// Add 0 to the beginning until the string has a length of 10.
const string = "001".padStart(10, "0");
console.log(string); // "0000000001"

// Add * to the end until the string has a length of 10.
const string = "99".padEnd(10, "*");
console.log(string ); // "99********"

8. Count characters in a string

You can easily use string.length method to get the length of a string. It will return the number of characters in the string.

const word = "Nipuni";
console.log(word.length); // 6

9. Converting a letter in a string to uppercase or lowercase

You can use the toUpperCase() and toLowerCase() methods to convert a character of a string to uppercase or lowercase, respectively. For example, if you need to capitalize the first letter, you can use the following approaches:

// Method 1 - To Uppercase
let name = "nipuni";
name = name[0].toUpperCase() + name.substr(1);
console.log(name); // "Nipuni"

// Method 1 - To Lowercase
name = name[0].toLowerCase() + name.substr(1);
console.log(name); // "nipuni"

// Method 2 - To Uppercase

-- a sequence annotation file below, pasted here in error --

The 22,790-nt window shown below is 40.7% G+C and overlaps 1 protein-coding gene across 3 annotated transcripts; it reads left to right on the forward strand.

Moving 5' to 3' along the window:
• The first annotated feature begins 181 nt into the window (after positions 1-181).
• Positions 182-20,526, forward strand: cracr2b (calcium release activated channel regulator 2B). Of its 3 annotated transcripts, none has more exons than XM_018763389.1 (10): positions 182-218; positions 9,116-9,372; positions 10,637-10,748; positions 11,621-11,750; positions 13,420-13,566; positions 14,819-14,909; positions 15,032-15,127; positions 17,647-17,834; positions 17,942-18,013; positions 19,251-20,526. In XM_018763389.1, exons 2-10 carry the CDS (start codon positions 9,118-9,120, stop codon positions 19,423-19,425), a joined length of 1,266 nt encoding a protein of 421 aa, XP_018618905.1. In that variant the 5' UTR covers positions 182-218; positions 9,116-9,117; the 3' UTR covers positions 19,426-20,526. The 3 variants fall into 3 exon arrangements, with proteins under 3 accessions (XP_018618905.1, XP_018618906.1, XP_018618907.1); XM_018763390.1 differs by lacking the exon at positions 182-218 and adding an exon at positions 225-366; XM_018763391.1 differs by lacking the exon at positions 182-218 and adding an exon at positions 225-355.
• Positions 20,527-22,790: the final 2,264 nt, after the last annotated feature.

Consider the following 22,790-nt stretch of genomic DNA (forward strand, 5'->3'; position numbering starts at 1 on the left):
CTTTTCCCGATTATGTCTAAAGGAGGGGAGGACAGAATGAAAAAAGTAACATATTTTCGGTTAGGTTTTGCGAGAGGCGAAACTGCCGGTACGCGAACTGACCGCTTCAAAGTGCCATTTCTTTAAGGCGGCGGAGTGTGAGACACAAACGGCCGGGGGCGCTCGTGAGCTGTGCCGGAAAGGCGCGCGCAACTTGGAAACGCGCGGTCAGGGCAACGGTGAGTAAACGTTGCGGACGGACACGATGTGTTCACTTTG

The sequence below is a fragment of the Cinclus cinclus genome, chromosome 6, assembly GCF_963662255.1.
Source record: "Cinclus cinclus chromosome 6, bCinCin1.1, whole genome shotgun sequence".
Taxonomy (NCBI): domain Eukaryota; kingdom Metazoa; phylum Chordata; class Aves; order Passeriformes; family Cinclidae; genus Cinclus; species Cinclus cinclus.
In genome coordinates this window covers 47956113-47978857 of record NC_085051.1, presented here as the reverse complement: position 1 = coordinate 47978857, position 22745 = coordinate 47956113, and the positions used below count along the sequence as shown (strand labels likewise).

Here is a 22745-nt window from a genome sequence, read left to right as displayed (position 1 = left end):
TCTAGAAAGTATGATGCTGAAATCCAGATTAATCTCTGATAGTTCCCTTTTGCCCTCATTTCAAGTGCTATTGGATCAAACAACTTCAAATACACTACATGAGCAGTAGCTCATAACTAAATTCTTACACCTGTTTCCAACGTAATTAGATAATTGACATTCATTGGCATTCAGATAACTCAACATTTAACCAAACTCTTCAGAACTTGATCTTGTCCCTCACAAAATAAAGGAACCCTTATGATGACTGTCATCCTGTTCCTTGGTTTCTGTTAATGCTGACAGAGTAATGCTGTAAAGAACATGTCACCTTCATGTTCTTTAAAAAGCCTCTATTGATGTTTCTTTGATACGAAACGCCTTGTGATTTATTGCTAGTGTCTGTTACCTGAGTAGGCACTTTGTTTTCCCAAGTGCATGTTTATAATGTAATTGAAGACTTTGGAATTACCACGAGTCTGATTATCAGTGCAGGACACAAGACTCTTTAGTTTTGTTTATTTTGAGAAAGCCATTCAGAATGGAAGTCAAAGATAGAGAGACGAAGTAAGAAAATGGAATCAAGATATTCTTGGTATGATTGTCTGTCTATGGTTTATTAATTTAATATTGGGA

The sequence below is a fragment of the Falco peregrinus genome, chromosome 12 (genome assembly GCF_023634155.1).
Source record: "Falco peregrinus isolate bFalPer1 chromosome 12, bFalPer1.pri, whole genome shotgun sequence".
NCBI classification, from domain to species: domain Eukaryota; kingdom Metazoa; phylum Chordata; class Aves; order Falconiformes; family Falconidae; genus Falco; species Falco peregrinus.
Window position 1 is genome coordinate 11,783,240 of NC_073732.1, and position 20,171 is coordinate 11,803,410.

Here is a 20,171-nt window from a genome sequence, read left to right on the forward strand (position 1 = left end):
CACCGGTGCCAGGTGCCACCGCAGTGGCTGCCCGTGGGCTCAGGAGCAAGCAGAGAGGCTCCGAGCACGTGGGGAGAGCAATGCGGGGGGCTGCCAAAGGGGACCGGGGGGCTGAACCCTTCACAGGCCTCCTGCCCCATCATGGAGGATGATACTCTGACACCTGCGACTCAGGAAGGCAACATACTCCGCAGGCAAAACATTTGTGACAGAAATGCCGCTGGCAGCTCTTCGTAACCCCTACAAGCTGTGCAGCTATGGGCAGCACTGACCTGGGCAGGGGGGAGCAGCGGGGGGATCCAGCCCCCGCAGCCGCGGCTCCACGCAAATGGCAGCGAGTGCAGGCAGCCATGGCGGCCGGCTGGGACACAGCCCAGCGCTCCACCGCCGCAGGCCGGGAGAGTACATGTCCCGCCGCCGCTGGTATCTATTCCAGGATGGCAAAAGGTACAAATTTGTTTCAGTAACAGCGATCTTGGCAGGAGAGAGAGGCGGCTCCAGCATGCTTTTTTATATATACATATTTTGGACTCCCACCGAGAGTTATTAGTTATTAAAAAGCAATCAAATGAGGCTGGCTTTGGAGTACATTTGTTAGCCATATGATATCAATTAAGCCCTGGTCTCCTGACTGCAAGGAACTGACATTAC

let name = "nipuni";
const characters = [...name];
characters[0] = characters[0].toUpperCase();
name = characters.join("");
console.log(name); // "Nipuni"

// Method 2 - To Lowercase
const characters = [...name];
characters[0] = characters[0].toLowerCase();
name = characters.join("");
console.log(name); // "Nipuni"

10. Replace all occurrences of a string

There are several approaches to replacing all occurrences of a string. The replace() method or a regular expression with the global flag are some common approaches developers use.

However, JavaScript introduced a new method named replaceAll() in 2021 to replace all the occurrences at once. However, this new approach is not currently accessible in all browsers or the latest versions of Node.js.

const text = "I like Cars. Cars have 4 wheels"
console.log(text.replace(/Cars/g, "Vans"));
// "I like Vans. Vans have 4 wheels"

console.log(text.replaceAll("Cars", "Vans"));
// "I like Vans. Vans have 4 wheels"

Conclusion

In almost every programming language, the string is one of the most basic data types. Developers need to deal with various string manipulations every day in their projects.

This article discussed some of the most common string manipulation techniques in JavaScript every developer should know. I hope this article helped you improve your knowledge. Thank you for reading.